How Much Sugar is in This…. Really?

The nutrition facts label on food or beverage products lists key nutrients, serving size and calorie information based on a 2,000-calorie diet. Consumers can use the nutrition information to compare foods, select foods that align with their healthy eating pattern, while also staying within their individual daily calorie allowance. Conveniently, many food manufacturers list the nutrition facts for a single serving and the entire container, such as for beverages. This product information can be used to guide food decisions.

Carbohydrates, a key nutrient, are listed on the nutrition facts label. Sugars, both naturally occurring and added sugar, are listed under total carbohydrates, along with dietary fiber. Naturally occurring sugars include fructose found in fruits as well as lactose found in milk and milk products. Added sugars and syrups are added to a food or beverage during their preparation and processing. Examples include white sugar, brown sugar, honey, corn syrup, fruit nectars, malt syrup, fructose and dextrose.

When you look at the nutrition facts label, you will notice the amount of natural and added sugars are listed as grams and this measurement may not be familiar, or easy to interpret. Grams are a metric measurement of weight whereas a teaspoon, a more common measurement in America, is a measurement of volume. Learning how to convert grams into teaspoons can be a helpful way to determine how much sugar you are consuming throughout the day.

Look at the nutrition facts label on a package of white or brown sugar, the serving size is one teaspoon. Sliding down the label to the total carbohydrates it reads sugars “4g,” or “4 grams.” This important bit of information is your key to converting grams into teaspoons. Four grams of sugar is equal to one teaspoon. To be precise, 4.2 grams equals a teaspoon, but the nutrition facts rounds this number down to four grams.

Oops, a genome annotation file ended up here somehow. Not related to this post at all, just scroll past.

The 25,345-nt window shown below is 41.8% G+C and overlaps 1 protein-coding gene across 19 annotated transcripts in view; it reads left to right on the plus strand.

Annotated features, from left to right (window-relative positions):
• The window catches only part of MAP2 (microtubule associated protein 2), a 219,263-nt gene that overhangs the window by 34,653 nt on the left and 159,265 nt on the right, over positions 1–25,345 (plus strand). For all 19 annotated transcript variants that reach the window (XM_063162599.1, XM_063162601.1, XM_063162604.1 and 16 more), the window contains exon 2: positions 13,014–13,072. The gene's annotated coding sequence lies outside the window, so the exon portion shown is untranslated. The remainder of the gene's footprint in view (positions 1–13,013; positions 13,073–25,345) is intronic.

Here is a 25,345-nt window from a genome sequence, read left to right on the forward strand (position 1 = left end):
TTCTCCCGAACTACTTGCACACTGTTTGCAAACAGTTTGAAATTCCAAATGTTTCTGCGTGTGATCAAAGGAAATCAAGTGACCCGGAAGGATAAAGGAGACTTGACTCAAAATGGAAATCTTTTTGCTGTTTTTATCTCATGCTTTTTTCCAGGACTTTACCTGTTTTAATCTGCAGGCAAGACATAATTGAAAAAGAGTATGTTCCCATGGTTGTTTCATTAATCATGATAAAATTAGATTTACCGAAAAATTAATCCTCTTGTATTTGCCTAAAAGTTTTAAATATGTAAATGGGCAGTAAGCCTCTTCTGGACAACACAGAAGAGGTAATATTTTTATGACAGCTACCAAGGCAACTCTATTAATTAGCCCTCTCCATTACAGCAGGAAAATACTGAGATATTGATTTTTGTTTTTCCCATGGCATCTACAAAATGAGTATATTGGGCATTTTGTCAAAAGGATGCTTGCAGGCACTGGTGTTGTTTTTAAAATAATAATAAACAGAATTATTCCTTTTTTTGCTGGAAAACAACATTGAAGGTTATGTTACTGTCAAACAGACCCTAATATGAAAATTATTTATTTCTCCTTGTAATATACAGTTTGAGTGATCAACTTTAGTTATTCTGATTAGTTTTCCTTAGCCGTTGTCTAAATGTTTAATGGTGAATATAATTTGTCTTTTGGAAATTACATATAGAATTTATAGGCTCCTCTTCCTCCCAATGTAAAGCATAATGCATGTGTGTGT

Using this equation, you can easily look at any food product to see how much sugar it contains. You simply identify the grams of sugar listed, either for one serving or per container, and convert this quantity into teaspoons; simply divide the grams by four. Michigan State University Extension finds that this conversion helps visualize how many teaspoons of sugar are actually being consumed or drank and helps guide overall food choices to reduce excess empty calories.

The chart below compares a sweetened beverage at various serving sizes to demonstrate how to convert grams into teaspoons. The label displayed represents the sweetened beverage.

If you drank the entire 20-ounce beverage, you would have consumed 16 ¼ teaspoons of sugar. Visualize filling a teaspoon 16 times with white sugar and pouring it into a glass. That is a significant amount of sugar. As the example above shows, beverages can be a major source of added sugars; this includes soda, energy drinks, sports drinks, sweetened coffee drinks and tea. Consider replacing sweetened foods and beverages with foods that have no, or are low in added sugar and higher in nutrients; this will lower your calorie intake.

Always be mindful of the amount of sugar, especially added sugars found in packaged foods, you eat and drink throughout the day. The 2015-2020 Dietary Guidelines for Americans recommends limiting calories from added sugar, and shift to foods and beverages that are nutrient dense. The nutrition facts label is an essential tool to identify the nutrients like carbohydrates, particularly added sugars. Use the grams to teaspoon conversion to know for certain how much sugar you are consuming. Grams and teaspoons of sugar may seem small and insignificant, but they add up quickly. Arm yourself with the knowledge necessary to maintain your healthy eating goals.

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